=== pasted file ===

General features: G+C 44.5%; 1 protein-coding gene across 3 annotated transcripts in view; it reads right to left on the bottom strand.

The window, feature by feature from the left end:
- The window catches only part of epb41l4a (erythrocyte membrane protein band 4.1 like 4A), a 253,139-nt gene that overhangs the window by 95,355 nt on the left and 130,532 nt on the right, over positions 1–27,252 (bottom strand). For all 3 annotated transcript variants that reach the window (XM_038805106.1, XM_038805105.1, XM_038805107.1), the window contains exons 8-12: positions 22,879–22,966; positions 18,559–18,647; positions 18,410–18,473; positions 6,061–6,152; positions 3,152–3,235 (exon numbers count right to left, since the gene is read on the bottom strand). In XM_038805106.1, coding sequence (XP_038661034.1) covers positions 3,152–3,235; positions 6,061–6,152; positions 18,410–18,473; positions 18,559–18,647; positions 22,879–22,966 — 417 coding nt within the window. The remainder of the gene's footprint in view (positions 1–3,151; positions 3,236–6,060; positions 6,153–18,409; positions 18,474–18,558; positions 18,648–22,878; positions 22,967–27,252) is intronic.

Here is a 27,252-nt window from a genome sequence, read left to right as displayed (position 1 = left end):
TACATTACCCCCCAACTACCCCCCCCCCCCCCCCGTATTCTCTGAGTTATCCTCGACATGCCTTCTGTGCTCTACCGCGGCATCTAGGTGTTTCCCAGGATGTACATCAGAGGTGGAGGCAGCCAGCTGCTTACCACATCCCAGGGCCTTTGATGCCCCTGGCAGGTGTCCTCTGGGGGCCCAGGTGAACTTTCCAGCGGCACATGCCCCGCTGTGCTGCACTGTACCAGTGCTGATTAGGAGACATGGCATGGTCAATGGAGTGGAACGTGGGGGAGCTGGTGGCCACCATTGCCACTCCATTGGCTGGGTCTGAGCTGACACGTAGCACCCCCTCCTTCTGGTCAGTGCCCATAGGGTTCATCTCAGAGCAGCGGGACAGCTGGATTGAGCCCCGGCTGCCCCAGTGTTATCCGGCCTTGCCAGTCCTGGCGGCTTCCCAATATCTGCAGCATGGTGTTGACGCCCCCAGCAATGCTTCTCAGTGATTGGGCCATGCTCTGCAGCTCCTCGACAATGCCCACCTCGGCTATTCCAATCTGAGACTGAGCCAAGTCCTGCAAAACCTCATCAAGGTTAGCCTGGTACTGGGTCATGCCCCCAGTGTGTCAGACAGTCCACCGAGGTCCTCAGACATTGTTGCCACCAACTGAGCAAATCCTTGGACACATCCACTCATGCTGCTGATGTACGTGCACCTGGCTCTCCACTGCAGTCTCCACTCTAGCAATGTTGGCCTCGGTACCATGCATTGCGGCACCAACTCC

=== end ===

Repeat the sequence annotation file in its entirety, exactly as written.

General features: G+C 44.5%; 1 protein-coding gene across 3 annotated transcripts in view; it reads right to left on the bottom strand.

The window, feature by feature from the left end:
- The window catches only part of epb41l4a (erythrocyte membrane protein band 4.1 like 4A), a 253,139-nt gene that overhangs the window by 95,355 nt on the left and 130,532 nt on the right, over positions 1–27,252 (bottom strand). For all 3 annotated transcript variants that reach the window (XM_038805106.1, XM_038805105.1, XM_038805107.1), the window contains exons 8-12: positions 22,879–22,966; positions 18,559–18,647; positions 18,410–18,473; positions 6,061–6,152; positions 3,152–3,235 (exon numbers count right to left, since the gene is read on the bottom strand). In XM_038805106.1, coding sequence (XP_038661034.1) covers positions 3,152–3,235; positions 6,061–6,152; positions 18,410–18,473; positions 18,559–18,647; positions 22,879–22,966 — 417 coding nt within the window. The remainder of the gene's footprint in view (positions 1–3,151; positions 3,236–6,060; positions 6,153–18,409; positions 18,474–18,558; positions 18,648–22,878; positions 22,967–27,252) is intronic.

Here is a 27,252-nt window from a genome sequence, read left to right as displayed (position 1 = left end):
TACATTACCCCCCAACTACCCCCCCCCCCCCCCCGTATTCTCTGAGTTATCCTCGACATGCCTTCTGTGCTCTACCGCGGCATCTAGGTGTTTCCCAGGATGTACATCAGAGGTGGAGGCAGCCAGCTGCTTACCACATCCCAGGGCCTTTGATGCCCCTGGCAGGTGTCCTCTGGGGGCCCAGGTGAACTTTCCAGCGGCACATGCCCCGCTGTGCTGCACTGTACCAGTGCTGATTAGGAGACATGGCATGGTCAATGGAGTGGAACGTGGGGGAGCTGGTGGCCACCATTGCCACTCCATTGGCTGGGTCTGAGCTGACACGTAGCACCCCCTCCTTCTGGTCAGTGCCCATAGGGTTCATCTCAGAGCAGCGGGACAGCTGGATTGAGCCCCGGCTGCCCCAGTGTTATCCGGCCTTGCCAGTCCTGGCGGCTTCCCAATATCTGCAGCATGGTGTTGACGCCCCCAGCAATGCTTCTCAGTGATTGGGCCATGCTCTGCAGCTCCTCGACAATGCCCACCTCGGCTATTCCAATCTGAGACTGAGCCAAGTCCTGCAAAACCTCATCAAGGTTAGCCTGGTACTGGGTCATGCCCCCAGTGTGTCAGACAGTCCACCGAGGTCCTCAGACATTGTTGCCACCAACTGAGCAAATCCTTGGACACATCCACTCATGCTGCTGATGTACGTGCACCTGGCTCTCCACTGCAGTCTCCACTCTAGCAATGTTGGCCTCGGTACCATGCATTGCGGCACCAACTCC